I was looking through some of my old files from some of my old club teams and came across this piece on Blocking. Ironically, the premise of the piece was written by Bond Shymansky, who at the time was Head Coach at Georgia Tech (he’s now Head Coach at Marquette). The current Winthrop Head Coach, Sally Polhamus, was an Assistant under Bond at that time. Sally is now the Head Coach that I work under. The volleyball world is a small world.
Keys to Blocking Effectively
By Head Coach Bond Shymansky and coaching staff, Georgia Tech
November 16, 2005
• Blocking is 95% work, 5% natural ability
• Blocking can control and win matches through these methods
• Raise intimidation
• Stuff for points
• Take away favorite shots
• Force unforced errors
• Take opponent out of their game plan
• Remember the last shot your opponent hit
• Block the low hard hit balls. Dig the balls over and around the block
• When alone, block cross court
• Most hitters hit where they face
• Time your jump to your opponent, not the ball
• Seal and penetrate — control the net
• Block from a stationary position
• Block aggressively, not randomly
• Blocks often come in bunches — be patient
• Get touches, touches, touches — control and stuff
• Never give up a straight down hit
A girl on the Low Country Club Team that I coached asked for my advice, “What tip do you find most helpful?”
Here is my answer:
To me they are all helpful tips, but it is almost impossible to think through all these tips in the middle of a set when you are about to block. That is why repetition in practice is key. Repetition builds each one of these steps into a habit so you don’t have to think about these tips. They will come automatically. Blocking is 95% work and 5% natural ability. It is about timing and attitude. If you WANT to block (and dig for that matter) you will be more successful because of this innate WANT.
But if I have to pick one tip, my favorite is “Remember the last shot your opponent hit”. After you become physically and fundamentally sound in volleyball, strategy and the mental part of the game becomes a greater factor. If an opponent hits an angle shot successfully straight down, that opponent will likely try to hit that same shot again because it was successful. Your opponent is building confidence in themselves…and their entire team builds confidence. On the flip-side, if the opponent tries to hit angle and we stuff them. They will likely change their hit for the next swing and their confidence is deflated and so is the teams.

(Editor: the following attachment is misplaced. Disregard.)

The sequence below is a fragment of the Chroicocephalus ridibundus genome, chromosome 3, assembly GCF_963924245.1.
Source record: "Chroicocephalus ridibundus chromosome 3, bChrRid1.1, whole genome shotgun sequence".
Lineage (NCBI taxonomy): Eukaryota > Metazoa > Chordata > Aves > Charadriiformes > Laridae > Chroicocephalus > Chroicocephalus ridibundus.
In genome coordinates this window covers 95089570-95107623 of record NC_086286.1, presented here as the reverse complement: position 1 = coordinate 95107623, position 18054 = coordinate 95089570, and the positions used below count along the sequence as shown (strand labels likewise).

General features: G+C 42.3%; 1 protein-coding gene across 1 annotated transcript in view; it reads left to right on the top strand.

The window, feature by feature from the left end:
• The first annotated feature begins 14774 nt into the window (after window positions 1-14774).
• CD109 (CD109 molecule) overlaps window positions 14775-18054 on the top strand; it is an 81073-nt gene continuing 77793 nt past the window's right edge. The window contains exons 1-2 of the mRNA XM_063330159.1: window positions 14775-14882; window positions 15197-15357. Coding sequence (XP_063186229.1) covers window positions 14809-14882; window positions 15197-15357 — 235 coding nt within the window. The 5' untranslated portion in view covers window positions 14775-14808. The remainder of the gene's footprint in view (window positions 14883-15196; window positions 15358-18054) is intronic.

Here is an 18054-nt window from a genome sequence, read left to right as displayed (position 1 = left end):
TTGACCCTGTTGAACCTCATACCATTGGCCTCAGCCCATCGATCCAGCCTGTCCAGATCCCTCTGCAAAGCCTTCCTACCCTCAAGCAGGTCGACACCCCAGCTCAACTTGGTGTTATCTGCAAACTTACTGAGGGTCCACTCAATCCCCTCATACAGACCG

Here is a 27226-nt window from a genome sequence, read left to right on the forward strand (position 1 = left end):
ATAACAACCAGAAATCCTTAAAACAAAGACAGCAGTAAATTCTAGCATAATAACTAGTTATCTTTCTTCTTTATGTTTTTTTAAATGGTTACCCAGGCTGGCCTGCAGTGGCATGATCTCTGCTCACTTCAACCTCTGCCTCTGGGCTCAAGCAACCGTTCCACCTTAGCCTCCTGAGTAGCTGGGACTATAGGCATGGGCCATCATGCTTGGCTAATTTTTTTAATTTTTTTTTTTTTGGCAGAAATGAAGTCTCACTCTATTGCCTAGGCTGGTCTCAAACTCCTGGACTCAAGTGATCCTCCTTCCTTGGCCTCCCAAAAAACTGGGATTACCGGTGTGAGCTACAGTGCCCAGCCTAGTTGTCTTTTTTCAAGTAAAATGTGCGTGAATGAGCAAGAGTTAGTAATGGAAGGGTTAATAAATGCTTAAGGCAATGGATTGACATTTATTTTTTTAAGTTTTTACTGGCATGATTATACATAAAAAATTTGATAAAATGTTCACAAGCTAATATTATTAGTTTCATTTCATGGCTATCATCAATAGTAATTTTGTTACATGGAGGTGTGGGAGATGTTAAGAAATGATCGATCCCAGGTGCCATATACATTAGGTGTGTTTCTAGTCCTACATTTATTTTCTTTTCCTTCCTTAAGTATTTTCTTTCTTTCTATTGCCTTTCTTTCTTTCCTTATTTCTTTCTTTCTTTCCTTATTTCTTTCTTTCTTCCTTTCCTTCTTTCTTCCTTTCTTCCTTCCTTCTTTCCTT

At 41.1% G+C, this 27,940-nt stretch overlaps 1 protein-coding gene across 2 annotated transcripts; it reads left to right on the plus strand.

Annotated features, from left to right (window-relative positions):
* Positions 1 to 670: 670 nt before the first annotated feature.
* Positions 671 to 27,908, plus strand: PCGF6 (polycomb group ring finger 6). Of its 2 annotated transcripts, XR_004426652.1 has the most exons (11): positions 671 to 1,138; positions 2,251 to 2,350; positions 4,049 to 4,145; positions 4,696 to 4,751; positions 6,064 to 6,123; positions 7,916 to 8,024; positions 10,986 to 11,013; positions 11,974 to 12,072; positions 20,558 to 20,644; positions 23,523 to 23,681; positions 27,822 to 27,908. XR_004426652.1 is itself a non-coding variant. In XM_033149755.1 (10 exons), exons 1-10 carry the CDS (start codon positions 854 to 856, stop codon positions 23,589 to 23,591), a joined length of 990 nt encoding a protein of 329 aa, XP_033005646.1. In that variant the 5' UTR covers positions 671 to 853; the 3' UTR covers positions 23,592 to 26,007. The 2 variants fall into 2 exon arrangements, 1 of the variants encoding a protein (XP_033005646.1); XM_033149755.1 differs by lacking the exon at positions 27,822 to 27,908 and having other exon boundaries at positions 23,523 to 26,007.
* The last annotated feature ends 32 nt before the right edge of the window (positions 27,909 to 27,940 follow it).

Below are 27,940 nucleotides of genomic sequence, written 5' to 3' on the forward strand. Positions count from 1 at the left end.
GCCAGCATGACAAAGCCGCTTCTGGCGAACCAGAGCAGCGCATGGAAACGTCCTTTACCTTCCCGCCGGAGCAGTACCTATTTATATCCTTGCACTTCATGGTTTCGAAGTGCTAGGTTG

If an opponent has a successful hit, our goal is to take that shot away from them on the next hit. So if they hit angle, let’s block a bigger or more angle. Now if we successfully block a swing, our opponent will likely change to another shot. They might try to swing line or tip the ball. If we block them angle, let’s switch to line on the next swing. If we can block an opponent twice in a row, on two different shots, the entire team’s confidence is really deflated and we can win that match!
As a hitter, what can we learn from this? Find your favorite swing (line or angle) and don’t give up on it if you are blocked once. Unfortunately, we all get blocked (many times a hitter gets blocked not because of poor execution, but a tight or ‘trap’ set), don’t give up on your favorite swing. It’s worked for you in the past, and it will work for you again. It’s not the hardest hitters that win games, its the SMARTEST hitters.